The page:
Twitter is attempting to improve its targeting by accessing information from cookies and users’ scrambled email addresses that wil serve up more relevant ad messages.
Twitter, which announced the program on Wednesday in a blog post, used this hypothetical example:
How does this work? Let’s say a local florist wants to advertise a Valentine’s Day special on Twitter. They’d prefer to show their ad to flower enthusiasts who frequent their website or subscribe to their newsletter. To get the special offer to those people who are also on Twitter, the shop may share with us a scrambled, unreadable email address (a hash) or browser-related information (a browser cookie ID). We can then match that information to accounts in order to show them a Promoted Tweet with the Valentine’s Day deal. This is how most other companies handle this practice, and we don’t give advertisers any additional user information.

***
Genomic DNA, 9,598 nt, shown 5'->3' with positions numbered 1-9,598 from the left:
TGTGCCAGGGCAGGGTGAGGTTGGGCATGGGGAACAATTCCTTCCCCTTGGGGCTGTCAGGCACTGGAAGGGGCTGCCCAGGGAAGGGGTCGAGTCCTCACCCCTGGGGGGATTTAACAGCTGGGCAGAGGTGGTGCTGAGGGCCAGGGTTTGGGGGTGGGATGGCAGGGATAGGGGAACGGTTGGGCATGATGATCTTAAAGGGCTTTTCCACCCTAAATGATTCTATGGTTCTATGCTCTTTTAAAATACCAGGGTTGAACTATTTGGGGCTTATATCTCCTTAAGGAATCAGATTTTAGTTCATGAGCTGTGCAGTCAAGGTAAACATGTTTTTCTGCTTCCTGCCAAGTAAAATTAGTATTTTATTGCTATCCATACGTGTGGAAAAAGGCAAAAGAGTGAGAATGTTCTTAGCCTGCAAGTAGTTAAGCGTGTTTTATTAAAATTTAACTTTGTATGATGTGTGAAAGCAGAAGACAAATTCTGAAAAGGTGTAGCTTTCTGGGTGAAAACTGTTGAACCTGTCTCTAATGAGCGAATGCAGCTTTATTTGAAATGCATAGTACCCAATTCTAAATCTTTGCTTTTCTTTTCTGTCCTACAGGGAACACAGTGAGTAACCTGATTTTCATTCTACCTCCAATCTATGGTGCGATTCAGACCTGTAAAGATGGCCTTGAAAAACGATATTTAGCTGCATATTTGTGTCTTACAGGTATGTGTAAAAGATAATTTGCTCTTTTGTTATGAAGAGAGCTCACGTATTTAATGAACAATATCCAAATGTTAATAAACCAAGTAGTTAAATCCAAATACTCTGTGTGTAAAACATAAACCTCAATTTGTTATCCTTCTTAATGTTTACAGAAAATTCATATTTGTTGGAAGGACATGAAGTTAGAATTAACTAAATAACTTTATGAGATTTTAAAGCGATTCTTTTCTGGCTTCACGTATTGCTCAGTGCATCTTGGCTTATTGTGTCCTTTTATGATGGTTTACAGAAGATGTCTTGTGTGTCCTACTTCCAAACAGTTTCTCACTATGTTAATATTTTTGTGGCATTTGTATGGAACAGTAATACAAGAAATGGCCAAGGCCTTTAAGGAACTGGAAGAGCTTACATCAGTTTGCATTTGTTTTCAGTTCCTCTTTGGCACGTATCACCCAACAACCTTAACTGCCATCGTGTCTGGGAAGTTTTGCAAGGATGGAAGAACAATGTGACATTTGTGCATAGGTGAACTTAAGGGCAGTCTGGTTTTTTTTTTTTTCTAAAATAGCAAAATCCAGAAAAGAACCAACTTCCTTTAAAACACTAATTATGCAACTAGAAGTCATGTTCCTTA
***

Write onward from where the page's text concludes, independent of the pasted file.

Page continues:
The company is letting consumers opt out of the program by allowing users to uncheck the box next to “promoted content” in their account settings. Since Twitter supports Do Not Track (DNT), “Twitter will not receive browser-related information from our ad partners for tailoring ads if users have DNT enabled in their browser,” according to the company.
The move comes after Facebook introduced a similar program over the past year.
Image via Getty, Kimihiro Hoshino